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Seed prostate cancer treatment now available to breast cancer patients

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KOMO

SEATTLE -- A Seattle woman is the first in the country to undergo a new breast cancer treatment. She called it "a no brainer." Her doctor called it historic.

Even before her mammogram, Terri Kittleson knew something was wrong. She had painful swelling in one breast, and her mind went to the worst possibility before her doctor's office confirmed it.

"I got a phone call on my way walking into work that I had breast cancer. So your mind goes crazy," Kittleson said.

At the Swedish Cancer Institute, doctors laid out a new treatment plan.

First, she needed surgery to remove the lump. But then, instead of weekly visits for radiation to ensure the cancer was gone, Kittleson could be the first patient to have breast microseed treatment. Her radiation oncologist implanted as many as 100 tiny radioactive seeds, each emitting a precise dose before becoming inert.

The procedure has been used in prostate cancer treatment for nearly 20 years. And breast cancer patients have had access to similar, condensed radiation treatments, but this is the first time a cancer center in the U.S. has offered the treatment in a one hour procedure.

"This is a historic moment for us," said radiation oncologist Dr. Steve Eulau of Swedish Cancer Center. "To be able to take women who would otherwise be consigned to weeks and weeks of treatment with skin reactions and a lot of fatigue, and to be able to accomplish their treatment in a one day, one hour procedure is breathtaking."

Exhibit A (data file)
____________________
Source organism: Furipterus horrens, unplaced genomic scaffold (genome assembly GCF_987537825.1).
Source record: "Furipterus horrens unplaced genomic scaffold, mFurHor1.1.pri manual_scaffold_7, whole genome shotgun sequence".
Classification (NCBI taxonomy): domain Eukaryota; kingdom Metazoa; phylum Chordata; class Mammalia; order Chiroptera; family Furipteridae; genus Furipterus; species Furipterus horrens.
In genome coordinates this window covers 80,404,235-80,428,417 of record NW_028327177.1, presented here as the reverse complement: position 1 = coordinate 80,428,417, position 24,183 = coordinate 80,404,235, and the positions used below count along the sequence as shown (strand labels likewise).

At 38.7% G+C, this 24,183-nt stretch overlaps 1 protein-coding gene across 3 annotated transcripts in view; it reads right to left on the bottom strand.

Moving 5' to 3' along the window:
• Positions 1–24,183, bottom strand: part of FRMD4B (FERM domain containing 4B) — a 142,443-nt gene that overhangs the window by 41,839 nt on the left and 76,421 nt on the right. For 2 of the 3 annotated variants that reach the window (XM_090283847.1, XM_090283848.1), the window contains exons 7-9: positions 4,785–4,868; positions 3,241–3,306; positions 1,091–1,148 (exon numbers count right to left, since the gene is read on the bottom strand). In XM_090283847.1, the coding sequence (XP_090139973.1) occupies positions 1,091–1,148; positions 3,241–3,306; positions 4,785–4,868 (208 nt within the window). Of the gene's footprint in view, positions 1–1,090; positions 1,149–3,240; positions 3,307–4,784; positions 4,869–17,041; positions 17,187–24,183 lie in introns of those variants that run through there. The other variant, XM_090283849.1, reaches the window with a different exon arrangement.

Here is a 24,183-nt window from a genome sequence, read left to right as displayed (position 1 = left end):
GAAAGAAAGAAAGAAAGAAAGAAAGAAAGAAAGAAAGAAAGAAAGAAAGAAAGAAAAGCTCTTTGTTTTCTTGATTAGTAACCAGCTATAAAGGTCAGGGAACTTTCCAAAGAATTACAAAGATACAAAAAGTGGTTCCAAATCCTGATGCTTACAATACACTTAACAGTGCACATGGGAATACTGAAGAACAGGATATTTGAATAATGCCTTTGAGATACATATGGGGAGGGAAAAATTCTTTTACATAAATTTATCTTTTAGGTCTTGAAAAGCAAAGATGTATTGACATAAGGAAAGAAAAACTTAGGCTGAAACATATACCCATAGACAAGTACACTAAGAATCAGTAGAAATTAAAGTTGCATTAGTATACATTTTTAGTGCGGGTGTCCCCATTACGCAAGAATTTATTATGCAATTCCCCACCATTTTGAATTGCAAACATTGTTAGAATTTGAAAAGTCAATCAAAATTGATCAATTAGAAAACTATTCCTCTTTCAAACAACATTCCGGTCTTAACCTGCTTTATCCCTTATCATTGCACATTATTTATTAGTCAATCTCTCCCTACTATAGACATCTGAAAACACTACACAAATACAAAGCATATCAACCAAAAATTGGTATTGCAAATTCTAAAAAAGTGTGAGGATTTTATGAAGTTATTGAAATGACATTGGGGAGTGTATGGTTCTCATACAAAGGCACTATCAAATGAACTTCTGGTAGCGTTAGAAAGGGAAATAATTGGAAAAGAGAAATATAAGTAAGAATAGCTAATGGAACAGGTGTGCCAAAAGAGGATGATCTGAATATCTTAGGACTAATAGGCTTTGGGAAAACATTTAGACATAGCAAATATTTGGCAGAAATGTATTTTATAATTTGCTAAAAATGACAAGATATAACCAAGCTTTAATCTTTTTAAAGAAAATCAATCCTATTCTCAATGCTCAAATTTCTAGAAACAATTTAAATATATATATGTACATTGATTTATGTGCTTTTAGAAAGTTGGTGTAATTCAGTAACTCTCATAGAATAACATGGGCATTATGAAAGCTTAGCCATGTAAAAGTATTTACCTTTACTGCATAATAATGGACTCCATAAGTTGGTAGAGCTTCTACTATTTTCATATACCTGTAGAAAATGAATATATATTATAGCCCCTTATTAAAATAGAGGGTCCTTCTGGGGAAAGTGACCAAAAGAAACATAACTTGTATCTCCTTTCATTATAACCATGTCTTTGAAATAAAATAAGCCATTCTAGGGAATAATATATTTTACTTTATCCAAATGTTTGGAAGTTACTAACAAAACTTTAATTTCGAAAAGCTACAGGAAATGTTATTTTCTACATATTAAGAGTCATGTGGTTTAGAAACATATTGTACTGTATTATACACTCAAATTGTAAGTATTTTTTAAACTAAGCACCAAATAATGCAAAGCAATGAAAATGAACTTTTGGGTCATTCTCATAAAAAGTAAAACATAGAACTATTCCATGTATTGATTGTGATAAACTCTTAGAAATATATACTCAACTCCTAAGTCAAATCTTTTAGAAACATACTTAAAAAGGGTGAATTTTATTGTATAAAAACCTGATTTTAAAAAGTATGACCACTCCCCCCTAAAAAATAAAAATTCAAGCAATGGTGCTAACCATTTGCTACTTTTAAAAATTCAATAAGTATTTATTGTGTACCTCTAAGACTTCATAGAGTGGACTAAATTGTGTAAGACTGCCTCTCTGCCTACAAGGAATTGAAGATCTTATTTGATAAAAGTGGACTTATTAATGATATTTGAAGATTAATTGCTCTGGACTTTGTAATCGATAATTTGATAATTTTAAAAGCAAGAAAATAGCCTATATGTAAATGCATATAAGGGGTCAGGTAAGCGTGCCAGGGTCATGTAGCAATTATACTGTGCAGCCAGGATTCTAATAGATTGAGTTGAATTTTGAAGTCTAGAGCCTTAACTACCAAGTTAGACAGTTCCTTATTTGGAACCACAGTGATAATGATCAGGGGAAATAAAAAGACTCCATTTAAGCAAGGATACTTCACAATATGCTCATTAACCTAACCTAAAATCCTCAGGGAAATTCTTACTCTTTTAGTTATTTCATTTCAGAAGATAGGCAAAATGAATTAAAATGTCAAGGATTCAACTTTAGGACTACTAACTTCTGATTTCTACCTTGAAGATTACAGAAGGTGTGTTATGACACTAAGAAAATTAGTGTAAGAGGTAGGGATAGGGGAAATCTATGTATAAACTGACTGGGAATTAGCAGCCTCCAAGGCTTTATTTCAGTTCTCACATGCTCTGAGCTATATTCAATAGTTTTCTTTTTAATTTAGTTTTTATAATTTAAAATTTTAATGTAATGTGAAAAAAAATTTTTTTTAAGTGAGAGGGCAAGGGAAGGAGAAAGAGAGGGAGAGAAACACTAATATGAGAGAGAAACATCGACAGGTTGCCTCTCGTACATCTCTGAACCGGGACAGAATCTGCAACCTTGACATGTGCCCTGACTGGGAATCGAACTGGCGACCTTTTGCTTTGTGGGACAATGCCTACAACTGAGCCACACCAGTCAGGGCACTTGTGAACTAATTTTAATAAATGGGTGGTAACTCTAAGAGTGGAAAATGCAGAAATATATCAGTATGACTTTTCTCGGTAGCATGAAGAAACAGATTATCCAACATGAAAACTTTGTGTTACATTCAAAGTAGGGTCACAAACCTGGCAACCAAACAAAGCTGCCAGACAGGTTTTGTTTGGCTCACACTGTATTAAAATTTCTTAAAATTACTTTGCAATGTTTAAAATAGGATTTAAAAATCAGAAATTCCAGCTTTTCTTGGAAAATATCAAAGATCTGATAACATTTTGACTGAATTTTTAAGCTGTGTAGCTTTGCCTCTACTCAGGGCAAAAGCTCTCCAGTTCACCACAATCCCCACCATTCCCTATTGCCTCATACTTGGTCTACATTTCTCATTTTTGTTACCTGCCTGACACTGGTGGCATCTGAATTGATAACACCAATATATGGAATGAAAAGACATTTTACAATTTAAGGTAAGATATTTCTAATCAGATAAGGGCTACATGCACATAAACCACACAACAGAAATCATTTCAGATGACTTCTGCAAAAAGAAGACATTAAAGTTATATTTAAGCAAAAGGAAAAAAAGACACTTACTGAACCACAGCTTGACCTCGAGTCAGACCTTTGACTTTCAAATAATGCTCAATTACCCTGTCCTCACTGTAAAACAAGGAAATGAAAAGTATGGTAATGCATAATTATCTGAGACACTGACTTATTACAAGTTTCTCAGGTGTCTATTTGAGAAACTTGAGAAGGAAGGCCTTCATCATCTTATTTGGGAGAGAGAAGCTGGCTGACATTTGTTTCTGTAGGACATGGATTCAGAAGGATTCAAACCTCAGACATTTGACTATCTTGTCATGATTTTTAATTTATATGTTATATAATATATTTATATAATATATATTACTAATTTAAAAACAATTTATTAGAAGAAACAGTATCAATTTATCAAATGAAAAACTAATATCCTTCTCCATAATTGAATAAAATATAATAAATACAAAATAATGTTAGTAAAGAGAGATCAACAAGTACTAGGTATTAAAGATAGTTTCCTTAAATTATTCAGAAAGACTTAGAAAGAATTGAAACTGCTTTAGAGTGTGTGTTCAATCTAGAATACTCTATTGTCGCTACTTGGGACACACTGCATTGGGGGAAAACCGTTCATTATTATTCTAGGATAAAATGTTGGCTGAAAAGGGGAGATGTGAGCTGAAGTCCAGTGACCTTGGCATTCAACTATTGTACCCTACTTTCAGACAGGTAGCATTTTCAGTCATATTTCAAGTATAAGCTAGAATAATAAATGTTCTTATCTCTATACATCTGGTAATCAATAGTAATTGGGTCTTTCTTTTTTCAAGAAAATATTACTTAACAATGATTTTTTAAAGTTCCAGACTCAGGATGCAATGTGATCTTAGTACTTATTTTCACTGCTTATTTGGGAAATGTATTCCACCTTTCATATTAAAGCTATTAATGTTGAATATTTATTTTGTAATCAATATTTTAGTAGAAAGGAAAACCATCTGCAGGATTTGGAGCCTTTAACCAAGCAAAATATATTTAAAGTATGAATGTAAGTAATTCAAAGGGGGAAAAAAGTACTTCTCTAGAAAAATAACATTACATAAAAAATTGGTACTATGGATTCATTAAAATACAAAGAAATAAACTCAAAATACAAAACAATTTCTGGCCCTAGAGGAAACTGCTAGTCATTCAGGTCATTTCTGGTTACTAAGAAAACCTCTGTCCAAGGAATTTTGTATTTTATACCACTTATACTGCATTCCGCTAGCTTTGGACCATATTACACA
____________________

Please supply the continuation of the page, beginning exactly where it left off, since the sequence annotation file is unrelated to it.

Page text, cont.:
After doing its job, each seed's titanium casing is considered harmless and stays in the body. Teri shouldn't notice them. And more importantly, she shouldn't need them. Dr. Eulau told her the chances of her cancer coming back are "really small." Mercer Island based Concure Oncology says 96.4 percent of women are still disease free after five years.

Dr. Eulau said the procedure will save the breast for some women, noting patients who live in rural areas often aren't able to make repeat radiation appointments. That means they might only have the choice of a mastectomy. Even though Kittleson lives close enough for weekly visits, she liked the idea of getting her radiation while moving on with her life.

"It just seemed convenient. It made sense," she said.

Breast microseeds aren't for everyone. Patients must be over 50 years old with early stage cancer. While Swedish is the first cancer center in the U.S. to offer the procedure, it's been used in Canada since 2004. Concure hopes to expand to other U.S. centers soon.

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